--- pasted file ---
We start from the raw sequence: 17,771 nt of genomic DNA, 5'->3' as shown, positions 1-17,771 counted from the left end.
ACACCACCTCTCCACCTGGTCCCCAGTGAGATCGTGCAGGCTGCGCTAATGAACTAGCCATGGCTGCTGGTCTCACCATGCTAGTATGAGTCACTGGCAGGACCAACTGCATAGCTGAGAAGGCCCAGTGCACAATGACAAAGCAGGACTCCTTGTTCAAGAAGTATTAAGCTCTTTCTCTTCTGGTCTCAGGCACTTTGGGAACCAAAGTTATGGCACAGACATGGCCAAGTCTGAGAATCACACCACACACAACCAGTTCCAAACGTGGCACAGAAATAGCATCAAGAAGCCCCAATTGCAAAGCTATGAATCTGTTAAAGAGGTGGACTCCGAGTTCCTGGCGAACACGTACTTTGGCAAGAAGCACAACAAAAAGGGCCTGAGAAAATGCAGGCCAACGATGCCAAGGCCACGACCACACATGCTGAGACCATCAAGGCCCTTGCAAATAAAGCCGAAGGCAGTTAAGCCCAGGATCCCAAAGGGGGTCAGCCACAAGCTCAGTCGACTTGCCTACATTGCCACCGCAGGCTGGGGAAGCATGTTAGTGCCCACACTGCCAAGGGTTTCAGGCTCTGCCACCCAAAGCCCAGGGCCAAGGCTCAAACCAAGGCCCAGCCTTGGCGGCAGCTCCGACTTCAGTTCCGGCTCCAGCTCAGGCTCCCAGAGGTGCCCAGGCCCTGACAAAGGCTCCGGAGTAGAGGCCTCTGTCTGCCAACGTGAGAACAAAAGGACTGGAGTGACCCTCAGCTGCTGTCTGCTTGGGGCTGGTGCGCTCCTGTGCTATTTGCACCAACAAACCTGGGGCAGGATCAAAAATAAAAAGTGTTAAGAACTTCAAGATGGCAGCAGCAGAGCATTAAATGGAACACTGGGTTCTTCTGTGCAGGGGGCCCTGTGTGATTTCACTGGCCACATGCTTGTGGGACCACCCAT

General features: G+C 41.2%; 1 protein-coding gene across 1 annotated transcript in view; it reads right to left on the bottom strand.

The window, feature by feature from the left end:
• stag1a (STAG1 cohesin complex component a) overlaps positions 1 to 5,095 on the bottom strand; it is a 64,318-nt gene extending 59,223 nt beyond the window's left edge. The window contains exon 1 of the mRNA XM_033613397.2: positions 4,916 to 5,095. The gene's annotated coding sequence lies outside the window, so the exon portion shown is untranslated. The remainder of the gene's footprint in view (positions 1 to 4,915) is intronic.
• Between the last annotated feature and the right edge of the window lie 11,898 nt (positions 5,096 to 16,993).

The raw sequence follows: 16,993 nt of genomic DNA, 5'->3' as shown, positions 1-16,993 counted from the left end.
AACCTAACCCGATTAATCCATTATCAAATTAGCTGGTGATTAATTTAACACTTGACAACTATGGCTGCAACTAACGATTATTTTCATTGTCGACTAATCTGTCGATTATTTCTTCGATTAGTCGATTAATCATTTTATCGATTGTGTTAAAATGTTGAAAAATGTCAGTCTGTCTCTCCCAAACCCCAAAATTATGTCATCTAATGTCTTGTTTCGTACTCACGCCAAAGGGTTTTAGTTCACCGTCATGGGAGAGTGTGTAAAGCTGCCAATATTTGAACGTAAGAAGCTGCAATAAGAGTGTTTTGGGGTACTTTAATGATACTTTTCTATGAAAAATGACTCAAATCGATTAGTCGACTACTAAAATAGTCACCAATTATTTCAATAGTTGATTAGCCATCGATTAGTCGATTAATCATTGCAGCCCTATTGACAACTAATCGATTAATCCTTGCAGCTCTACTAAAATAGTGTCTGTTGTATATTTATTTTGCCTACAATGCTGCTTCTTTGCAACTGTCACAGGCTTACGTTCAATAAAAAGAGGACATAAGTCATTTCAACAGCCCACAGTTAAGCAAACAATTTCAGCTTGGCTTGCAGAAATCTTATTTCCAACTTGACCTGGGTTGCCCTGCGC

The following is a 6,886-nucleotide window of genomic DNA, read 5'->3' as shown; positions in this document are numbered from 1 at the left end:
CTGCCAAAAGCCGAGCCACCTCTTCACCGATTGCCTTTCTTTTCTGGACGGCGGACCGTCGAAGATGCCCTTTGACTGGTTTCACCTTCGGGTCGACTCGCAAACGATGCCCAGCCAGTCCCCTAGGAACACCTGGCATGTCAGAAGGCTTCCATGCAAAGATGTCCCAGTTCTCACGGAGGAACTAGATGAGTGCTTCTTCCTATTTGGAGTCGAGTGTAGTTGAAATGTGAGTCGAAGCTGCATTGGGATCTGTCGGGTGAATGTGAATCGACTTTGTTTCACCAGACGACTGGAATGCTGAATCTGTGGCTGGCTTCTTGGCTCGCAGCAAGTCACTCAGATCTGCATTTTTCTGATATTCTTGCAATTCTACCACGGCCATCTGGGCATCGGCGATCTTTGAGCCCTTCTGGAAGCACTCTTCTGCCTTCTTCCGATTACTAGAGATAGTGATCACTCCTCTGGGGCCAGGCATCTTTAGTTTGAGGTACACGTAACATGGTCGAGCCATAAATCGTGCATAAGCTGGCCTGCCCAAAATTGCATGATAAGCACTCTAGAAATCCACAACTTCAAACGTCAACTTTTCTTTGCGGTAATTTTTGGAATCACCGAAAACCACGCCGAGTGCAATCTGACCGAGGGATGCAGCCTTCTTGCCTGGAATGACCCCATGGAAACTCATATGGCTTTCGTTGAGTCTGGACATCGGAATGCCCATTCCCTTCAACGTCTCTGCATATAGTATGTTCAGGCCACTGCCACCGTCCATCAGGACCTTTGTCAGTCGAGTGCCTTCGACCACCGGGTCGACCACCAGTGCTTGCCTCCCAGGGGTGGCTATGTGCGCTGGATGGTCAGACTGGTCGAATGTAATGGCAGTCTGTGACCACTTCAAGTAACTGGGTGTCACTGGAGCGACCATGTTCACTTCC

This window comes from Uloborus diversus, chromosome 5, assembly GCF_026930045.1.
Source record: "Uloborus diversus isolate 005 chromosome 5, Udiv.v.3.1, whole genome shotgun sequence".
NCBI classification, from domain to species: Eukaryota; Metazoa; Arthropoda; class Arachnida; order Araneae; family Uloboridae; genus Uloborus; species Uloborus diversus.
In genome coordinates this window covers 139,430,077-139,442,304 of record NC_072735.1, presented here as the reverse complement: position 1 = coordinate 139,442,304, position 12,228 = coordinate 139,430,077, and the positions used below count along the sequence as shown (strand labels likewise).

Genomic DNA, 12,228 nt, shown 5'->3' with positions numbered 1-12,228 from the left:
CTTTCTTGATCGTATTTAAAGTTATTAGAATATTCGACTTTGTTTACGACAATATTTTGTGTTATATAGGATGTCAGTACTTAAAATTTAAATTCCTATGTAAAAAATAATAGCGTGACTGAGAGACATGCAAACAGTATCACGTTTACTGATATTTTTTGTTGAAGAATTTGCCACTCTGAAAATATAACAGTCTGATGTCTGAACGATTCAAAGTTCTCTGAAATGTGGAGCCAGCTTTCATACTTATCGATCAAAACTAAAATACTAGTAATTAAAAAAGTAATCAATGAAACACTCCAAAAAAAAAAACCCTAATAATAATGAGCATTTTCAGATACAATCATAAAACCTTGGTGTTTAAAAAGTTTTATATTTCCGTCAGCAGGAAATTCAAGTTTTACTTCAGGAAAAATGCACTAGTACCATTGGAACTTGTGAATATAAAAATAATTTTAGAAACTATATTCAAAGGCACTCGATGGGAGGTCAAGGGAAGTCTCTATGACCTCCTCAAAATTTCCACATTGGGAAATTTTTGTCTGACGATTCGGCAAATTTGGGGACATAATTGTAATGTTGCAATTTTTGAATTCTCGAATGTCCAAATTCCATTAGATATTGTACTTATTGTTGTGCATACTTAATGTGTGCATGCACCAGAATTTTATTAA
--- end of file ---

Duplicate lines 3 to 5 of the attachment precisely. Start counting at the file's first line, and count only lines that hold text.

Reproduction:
General features: G+C 41.2%; 1 protein-coding gene across 1 annotated transcript in view; it reads right to left on the bottom strand.

The window, feature by feature from the left end:
• stag1a (STAG1 cohesin complex component a) overlaps positions 1 to 5,095 on the bottom strand; it is a 64,318-nt gene extending 59,223 nt beyond the window's left edge. The window contains exon 1 of the mRNA XM_033613397.2: positions 4,916 to 5,095. The gene's annotated coding sequence lies outside the window, so the exon portion shown is untranslated. The remainder of the gene's footprint in view (positions 1 to 4,915) is intronic.